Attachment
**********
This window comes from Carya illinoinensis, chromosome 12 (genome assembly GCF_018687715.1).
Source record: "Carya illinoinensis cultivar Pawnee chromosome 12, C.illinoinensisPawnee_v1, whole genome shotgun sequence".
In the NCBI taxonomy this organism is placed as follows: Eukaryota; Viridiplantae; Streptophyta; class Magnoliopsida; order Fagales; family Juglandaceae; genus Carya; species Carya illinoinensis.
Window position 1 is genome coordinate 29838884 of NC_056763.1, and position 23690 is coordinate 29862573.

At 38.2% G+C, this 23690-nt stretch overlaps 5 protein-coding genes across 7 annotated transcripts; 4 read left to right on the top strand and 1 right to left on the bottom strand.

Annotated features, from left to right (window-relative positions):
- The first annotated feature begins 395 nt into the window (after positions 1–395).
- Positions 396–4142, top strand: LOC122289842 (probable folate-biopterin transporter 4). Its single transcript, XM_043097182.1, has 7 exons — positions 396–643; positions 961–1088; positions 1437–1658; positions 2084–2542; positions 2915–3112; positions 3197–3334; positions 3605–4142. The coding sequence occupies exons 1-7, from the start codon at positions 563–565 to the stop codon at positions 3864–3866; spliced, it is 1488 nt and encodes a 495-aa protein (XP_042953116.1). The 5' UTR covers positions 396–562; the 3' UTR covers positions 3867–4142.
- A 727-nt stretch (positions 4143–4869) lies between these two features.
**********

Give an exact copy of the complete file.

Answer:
This window comes from Carya illinoinensis, chromosome 12 (genome assembly GCF_018687715.1).
Source record: "Carya illinoinensis cultivar Pawnee chromosome 12, C.illinoinensisPawnee_v1, whole genome shotgun sequence".
In the NCBI taxonomy this organism is placed as follows: Eukaryota; Viridiplantae; Streptophyta; class Magnoliopsida; order Fagales; family Juglandaceae; genus Carya; species Carya illinoinensis.
Window position 1 is genome coordinate 29838884 of NC_056763.1, and position 23690 is coordinate 29862573.

At 38.2% G+C, this 23690-nt stretch overlaps 5 protein-coding genes across 7 annotated transcripts; 4 read left to right on the top strand and 1 right to left on the bottom strand.

Annotated features, from left to right (window-relative positions):
- The first annotated feature begins 395 nt into the window (after positions 1–395).
- Positions 396–4142, top strand: LOC122289842 (probable folate-biopterin transporter 4). Its single transcript, XM_043097182.1, has 7 exons — positions 396–643; positions 961–1088; positions 1437–1658; positions 2084–2542; positions 2915–3112; positions 3197–3334; positions 3605–4142. The coding sequence occupies exons 1-7, from the start codon at positions 563–565 to the stop codon at positions 3864–3866; spliced, it is 1488 nt and encodes a 495-aa protein (XP_042953116.1). The 5' UTR covers positions 396–562; the 3' UTR covers positions 3867–4142.
- A 727-nt stretch (positions 4143–4869) lies between these two features.